Please, take a moment to read it; lest we forget.

Saturday, September 5, 2015

The Continuing Travesty against Humanity

The latest exodus of desperate men, women and children from their devastated homelands breaks my heart. They have risked everything, not knowing where—if ever—their journey will end. For some it does so quickly. On a dusty road. In a ditch. In the water. It ends there, ignobly, because now they are dead.

 Living in America has perhaps numbed me to this continuing plight of the displaced. I feel safe here (perhaps naively), but at the moment, I simply trust I am.

When I watch the determination of Eastern refugees trying to escape into a better life, I can’t but remember—even seventy years later—how it was after the war for my young East German mother trying to outrun Russian tanks rumbling up our street (we had already been bombed out by the English). I still ask, how did this young woman manage to keep herself and her infant alive? Having married “a foreigner” as my grandparents called my Austrian father (they had a hard time understanding his accent), she decided it was time to head back to Austria where I had been born three years earlier. She didn’t even know if her husband, necessarily in the German Army—or else—was still alive).

It took her (and me, a mere babe in 1945, with Mutti only twenty-three years old) three weeks from a bombed-out railway station in Leipzig to Graz (via overcrowded cattle cars) where my father’s mother wasn’t too keen to house her “foreign” daughter-in-law (ill-perceptions go both ways, don’t they). Still, we made it across the relatively well-managed German camps—being processed, carded, fed, and deloused along the way. Thereafter, we found housing on a small farm (with an out-house), and in a castle (with an out-house). To this day, I often thank Mr. Crapper for his invention allowing me to be a civilized, albeit oftentimes thoughtless, human being.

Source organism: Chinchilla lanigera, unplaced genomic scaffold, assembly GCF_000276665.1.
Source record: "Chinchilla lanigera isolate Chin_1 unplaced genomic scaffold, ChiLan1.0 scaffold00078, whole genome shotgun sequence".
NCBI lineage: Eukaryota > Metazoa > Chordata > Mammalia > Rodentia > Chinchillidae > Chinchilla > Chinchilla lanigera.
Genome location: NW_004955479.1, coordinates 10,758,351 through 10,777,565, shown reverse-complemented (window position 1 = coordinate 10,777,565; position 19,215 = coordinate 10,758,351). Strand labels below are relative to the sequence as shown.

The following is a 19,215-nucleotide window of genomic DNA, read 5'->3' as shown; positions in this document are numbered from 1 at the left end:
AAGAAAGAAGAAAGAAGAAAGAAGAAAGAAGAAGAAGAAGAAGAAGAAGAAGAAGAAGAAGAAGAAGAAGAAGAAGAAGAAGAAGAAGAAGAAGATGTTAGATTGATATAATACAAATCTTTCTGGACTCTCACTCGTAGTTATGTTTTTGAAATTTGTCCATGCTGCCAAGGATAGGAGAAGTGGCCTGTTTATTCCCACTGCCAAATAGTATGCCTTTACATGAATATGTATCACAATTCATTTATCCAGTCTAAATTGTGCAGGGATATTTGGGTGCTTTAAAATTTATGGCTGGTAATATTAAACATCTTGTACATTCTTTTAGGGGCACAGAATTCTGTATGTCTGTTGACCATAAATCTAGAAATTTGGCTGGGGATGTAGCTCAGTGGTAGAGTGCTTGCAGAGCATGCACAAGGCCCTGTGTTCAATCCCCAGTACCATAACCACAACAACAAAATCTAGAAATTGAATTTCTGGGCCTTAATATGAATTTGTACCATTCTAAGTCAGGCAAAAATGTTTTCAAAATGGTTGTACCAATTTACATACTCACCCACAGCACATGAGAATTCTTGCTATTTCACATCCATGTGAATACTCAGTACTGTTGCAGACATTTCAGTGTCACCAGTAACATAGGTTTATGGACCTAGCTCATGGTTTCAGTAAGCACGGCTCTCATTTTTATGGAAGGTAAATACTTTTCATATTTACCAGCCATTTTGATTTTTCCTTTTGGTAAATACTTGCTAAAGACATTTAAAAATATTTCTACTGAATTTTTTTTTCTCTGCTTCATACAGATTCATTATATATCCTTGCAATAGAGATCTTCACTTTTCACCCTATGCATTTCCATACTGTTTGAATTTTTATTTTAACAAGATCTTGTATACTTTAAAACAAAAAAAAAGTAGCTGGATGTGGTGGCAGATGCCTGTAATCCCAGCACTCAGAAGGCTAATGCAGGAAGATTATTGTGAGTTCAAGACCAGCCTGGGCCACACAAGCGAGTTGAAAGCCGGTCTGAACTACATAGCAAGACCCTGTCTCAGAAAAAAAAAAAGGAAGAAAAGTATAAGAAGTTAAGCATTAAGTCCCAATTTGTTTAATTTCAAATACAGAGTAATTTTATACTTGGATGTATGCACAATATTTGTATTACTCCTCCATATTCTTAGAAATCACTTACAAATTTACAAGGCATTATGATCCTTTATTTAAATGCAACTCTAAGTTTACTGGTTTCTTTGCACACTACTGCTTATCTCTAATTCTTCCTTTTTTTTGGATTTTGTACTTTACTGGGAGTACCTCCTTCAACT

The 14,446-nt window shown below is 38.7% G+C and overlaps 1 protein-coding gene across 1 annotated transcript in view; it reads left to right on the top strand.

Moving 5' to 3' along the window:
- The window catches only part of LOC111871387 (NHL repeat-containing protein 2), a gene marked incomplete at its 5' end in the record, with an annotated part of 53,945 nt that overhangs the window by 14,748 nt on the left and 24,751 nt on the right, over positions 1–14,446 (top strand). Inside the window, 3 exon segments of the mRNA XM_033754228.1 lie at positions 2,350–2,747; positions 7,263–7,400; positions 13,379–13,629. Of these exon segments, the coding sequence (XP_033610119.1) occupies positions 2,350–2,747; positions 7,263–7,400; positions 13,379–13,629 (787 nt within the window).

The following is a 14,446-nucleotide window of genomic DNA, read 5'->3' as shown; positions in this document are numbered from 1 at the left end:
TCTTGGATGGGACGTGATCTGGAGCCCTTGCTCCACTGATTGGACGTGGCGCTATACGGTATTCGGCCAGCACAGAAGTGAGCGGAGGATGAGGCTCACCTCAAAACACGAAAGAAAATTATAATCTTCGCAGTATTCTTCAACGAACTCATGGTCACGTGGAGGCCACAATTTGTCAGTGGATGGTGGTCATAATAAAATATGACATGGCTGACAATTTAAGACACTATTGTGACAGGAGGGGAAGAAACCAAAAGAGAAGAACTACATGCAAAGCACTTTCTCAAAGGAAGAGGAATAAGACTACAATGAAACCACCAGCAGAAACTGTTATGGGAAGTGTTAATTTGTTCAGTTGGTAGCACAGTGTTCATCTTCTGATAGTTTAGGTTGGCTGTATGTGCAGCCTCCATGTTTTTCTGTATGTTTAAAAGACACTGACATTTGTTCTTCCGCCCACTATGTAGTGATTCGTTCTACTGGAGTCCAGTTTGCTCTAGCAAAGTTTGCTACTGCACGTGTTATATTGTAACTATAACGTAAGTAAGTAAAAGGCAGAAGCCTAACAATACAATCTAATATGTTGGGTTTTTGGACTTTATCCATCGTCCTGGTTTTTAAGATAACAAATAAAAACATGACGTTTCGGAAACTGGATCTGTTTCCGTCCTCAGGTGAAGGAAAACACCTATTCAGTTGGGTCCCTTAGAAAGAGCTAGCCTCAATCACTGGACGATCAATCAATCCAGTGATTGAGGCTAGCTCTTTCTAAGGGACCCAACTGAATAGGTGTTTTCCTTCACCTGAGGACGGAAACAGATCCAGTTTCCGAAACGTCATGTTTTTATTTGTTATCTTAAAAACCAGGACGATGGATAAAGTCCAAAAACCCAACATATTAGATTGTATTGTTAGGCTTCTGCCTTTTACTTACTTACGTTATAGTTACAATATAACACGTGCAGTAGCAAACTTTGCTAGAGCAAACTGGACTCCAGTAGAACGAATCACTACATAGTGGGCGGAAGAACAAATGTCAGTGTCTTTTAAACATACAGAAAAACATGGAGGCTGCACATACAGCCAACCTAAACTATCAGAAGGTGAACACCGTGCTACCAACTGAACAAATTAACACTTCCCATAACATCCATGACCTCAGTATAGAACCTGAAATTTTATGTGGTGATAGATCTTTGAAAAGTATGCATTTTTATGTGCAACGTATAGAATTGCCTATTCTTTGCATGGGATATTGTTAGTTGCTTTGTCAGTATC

In today’s world, however, these refugees seem to have no proper way-stations; certainly they encounter little sympathy to their horrendous plight. Has Hungary forgotten its own fight of 1956 for freedom from the Soviet yoke? I remember my school (close to the Austrian/Hungarian border) being converted to a first haven for Hungarians as they crawled or jumped by any means across the Russian-ordered barbed wire fences.

And now, once again, Austria has opened its border to the plight of human suffering. It’s a really small country. Granted, there are rumblings among its own people about having to absorb the continuing influx of refugees—some of whom are not exactly shy to “scam” the social system. But on the whole, it is where a desperate flight ends in a comfortable, dry cot and a warm meal for a people who haven’t had either in a long, long time.

Isn't it time the world has finally grown up enough to end such inhumane suffering?
How long do we think we have to get it right?

Friday, August 28, 2015

Too Old to Fall in Love? NEVER!

Well, I just did (imagine, at my age), with Dmitri Hvorostovsky, a hunky Siberian Baritone - together with millions of other music lovers.

Hvorostovsky & Kaufmann   (From Don Carlo -- Beautiful!)

(Please, wish Dmitri well. He is valiantly battling a brain tumor.
If there is such a thing as cosmic justice, he must beat it.)

Sept. 5 -- Good News - visit Dmitri's official website: